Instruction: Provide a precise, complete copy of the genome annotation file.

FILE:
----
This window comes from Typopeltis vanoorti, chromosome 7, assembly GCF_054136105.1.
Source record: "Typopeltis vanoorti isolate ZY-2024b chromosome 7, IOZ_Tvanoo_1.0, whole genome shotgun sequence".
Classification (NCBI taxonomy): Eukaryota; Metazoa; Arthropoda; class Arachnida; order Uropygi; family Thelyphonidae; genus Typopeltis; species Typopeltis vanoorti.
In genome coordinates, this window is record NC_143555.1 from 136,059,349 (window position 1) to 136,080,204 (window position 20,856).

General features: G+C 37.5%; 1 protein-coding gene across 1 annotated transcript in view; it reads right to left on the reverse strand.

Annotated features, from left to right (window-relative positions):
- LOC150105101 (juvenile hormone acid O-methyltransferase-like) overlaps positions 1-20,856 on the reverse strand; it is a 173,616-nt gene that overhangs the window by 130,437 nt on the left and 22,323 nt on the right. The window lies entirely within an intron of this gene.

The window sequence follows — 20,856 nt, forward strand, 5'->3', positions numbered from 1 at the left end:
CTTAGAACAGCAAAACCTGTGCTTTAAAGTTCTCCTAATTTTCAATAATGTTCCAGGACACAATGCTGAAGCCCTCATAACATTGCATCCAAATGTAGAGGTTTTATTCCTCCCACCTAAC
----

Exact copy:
This window comes from Typopeltis vanoorti, chromosome 7, assembly GCF_054136105.1.
Source record: "Typopeltis vanoorti isolate ZY-2024b chromosome 7, IOZ_Tvanoo_1.0, whole genome shotgun sequence".
Classification (NCBI taxonomy): Eukaryota; Metazoa; Arthropoda; class Arachnida; order Uropygi; family Thelyphonidae; genus Typopeltis; species Typopeltis vanoorti.
In genome coordinates, this window is record NC_143555.1 from 136,059,349 (window position 1) to 136,080,204 (window position 20,856).

General features: G+C 37.5%; 1 protein-coding gene across 1 annotated transcript in view; it reads right to left on the reverse strand.

Annotated features, from left to right (window-relative positions):
- LOC150105101 (juvenile hormone acid O-methyltransferase-like) overlaps positions 1-20,856 on the reverse strand; it is a 173,616-nt gene that overhangs the window by 130,437 nt on the left and 22,323 nt on the right. The window lies entirely within an intron of this gene.

The window sequence follows — 20,856 nt, forward strand, 5'->3', positions numbered from 1 at the left end:
CTTAGAACAGCAAAACCTGTGCTTTAAAGTTCTCCTAATTTTCAATAATGTTCCAGGACACAATGCTGAAGCCCTCATAACATTGCATCCAAATGTAGAGGTTTTATTCCTCCCACCTAAC